Electrochemical extraction of proteins by reverse micelle formation

Mariko Shinshi, Takayasu Sugihara, Toshiyuki Osakai, Masahiro Goto

    Research output: Contribution to journalArticlepeer-review

    61 Citations (Scopus)

    Abstract

    The transfer of proteins by the anionic surfactant bis(2-ethylhexyl) sulfosuccinate (AOT) at a polarized 1,2-dichloroethane/water (DCE/W) interface was investigated by means of ion-transfer voltammetry. When the tetrapentylammonium salt of AOT was added to the DCE phase, the facilitated transfer of certain proteins, including cytochrome c (Cyt c), ribonuclease A, and protamine, could be controlled electrochemically, and a well-defined anodic wave for the transfer was obtained. At low pH values (e.g., pH 3.4), the anodic wave was usually well-separated from the wave for the formation of protein-free (i.e., unfilled) reverse micelles. The anodic wave for the protein transfer was analyzed by applying the theory for facilitated transfer of ions by charged ligands and then supplying information regarding the number of AOT anions reacting with one protein molecule and the total charge carried by the protein transfer. However, controlled-potential electrolyses performed for the transfer of Cyt c, which is red, revealed that the protein-AOT complexes were unstable in DCE and liable to aggregate at the interface when the pH of the W phase was 3.4. At pH 7.0, when formation of unfilled reverse micelles occurred simultaneously, the protein-AOT complexes appeared to be stabilized, probably via fusion with unfilled reverse micelles.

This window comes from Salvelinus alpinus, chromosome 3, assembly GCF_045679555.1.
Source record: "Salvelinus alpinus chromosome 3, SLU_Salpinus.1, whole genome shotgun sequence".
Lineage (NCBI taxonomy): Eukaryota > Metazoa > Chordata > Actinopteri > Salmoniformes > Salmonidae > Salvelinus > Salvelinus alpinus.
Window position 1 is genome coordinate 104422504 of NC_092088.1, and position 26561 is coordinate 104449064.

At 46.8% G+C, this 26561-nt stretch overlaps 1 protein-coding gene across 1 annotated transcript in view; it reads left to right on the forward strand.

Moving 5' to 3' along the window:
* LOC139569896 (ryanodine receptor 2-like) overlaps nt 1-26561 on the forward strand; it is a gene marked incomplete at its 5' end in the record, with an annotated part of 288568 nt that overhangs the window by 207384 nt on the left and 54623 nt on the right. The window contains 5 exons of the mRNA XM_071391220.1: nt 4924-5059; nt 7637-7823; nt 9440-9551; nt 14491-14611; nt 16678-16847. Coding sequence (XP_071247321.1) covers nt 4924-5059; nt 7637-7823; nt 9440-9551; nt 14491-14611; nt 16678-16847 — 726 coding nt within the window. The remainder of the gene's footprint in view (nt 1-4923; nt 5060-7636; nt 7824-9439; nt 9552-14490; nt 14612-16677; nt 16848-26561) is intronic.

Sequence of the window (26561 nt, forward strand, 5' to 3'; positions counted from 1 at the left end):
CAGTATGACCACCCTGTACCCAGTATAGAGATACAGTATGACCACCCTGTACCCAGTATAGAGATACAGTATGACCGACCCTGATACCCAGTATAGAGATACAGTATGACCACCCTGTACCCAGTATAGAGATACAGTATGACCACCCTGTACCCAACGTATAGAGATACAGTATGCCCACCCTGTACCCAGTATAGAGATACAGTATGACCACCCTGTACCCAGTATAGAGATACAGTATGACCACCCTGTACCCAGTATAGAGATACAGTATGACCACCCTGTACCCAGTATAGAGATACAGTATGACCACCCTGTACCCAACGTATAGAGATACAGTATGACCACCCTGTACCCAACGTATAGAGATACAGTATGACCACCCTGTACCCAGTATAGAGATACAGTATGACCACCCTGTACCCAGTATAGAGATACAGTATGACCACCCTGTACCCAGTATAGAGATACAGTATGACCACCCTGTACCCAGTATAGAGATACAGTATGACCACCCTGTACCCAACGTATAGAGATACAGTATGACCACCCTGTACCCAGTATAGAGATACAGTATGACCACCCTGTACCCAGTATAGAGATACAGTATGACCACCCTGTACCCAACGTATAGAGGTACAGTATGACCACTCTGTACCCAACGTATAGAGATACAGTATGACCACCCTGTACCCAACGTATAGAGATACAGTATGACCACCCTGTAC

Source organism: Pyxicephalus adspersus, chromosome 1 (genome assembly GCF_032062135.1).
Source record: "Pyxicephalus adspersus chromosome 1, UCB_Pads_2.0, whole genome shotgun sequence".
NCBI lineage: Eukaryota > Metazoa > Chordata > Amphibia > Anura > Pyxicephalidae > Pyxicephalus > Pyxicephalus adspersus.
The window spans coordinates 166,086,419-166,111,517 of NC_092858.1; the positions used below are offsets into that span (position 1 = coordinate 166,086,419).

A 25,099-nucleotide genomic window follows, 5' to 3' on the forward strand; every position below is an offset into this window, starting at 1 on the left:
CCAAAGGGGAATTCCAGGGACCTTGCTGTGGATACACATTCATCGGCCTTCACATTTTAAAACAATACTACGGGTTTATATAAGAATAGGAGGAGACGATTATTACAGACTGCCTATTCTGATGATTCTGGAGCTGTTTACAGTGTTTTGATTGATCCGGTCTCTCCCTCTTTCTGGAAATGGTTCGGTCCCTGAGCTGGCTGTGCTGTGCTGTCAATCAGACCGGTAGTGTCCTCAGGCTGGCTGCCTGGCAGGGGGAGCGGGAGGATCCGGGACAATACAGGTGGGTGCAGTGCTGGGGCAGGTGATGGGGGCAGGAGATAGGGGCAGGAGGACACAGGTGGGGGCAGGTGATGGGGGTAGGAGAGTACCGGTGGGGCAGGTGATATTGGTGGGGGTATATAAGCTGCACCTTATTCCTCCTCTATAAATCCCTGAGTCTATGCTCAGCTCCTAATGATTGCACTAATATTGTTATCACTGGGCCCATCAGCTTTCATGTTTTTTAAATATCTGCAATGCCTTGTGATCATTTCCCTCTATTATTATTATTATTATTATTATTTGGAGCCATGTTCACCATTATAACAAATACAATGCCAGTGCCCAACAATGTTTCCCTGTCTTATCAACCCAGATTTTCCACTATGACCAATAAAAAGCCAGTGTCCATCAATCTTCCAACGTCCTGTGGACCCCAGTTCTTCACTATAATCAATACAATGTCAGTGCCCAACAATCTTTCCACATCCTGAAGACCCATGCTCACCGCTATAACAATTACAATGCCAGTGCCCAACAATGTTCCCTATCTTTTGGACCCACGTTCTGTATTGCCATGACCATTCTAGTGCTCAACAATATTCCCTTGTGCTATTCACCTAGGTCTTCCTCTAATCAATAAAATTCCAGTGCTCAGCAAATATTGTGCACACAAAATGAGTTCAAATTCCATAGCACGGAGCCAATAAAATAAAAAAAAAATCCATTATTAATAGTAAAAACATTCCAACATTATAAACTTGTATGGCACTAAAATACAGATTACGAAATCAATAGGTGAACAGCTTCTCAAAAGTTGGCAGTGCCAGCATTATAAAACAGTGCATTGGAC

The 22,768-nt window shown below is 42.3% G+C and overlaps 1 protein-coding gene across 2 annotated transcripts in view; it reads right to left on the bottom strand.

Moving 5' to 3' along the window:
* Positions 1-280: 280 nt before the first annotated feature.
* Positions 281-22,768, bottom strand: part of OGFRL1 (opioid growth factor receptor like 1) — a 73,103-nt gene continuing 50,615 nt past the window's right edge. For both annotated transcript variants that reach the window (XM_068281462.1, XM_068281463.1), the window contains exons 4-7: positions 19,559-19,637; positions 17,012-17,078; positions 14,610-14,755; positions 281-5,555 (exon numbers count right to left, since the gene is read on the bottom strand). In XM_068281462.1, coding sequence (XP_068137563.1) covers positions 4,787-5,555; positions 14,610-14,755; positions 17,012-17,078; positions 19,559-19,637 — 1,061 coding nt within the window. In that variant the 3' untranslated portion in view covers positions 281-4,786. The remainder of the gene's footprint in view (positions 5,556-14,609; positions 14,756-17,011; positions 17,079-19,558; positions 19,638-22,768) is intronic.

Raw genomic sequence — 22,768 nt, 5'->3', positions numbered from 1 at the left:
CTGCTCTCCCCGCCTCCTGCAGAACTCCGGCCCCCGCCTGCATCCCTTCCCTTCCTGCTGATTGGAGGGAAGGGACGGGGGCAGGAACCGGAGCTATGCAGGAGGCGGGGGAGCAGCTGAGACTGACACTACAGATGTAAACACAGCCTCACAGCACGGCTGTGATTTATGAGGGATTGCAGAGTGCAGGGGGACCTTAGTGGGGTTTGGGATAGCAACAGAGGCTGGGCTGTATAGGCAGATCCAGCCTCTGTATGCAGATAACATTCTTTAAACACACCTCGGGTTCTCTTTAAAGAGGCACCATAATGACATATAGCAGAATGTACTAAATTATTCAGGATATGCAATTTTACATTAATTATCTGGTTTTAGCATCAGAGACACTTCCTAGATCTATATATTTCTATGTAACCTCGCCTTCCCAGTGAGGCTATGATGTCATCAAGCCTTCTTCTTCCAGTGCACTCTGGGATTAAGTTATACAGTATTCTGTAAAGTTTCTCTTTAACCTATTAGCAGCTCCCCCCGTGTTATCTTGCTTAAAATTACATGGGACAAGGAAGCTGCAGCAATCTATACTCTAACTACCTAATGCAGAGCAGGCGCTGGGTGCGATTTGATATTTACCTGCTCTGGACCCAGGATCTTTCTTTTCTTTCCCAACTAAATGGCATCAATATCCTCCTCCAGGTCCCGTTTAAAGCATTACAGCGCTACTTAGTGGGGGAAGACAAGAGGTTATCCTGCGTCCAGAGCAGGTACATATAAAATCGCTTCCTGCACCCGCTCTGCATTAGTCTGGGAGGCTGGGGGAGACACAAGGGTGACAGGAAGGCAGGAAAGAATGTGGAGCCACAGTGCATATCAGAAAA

Original languageEnglish
    Pages (from-to)5937-5944
    Number of pages8
    JournalLangmuir
    Volume22
    Issue number13
    DOIs
    Publication statusPublished - Jun 20 2006

    All Science Journal Classification (ASJC) codes

    • Materials Science(all)
    • Condensed Matter Physics
    • Surfaces and Interfaces
    • Spectroscopy
    • Electrochemistry

    Fingerprint

    Dive into the research topics of 'Electrochemical extraction of proteins by reverse micelle formation'. Together they form a unique fingerprint.

    Cite this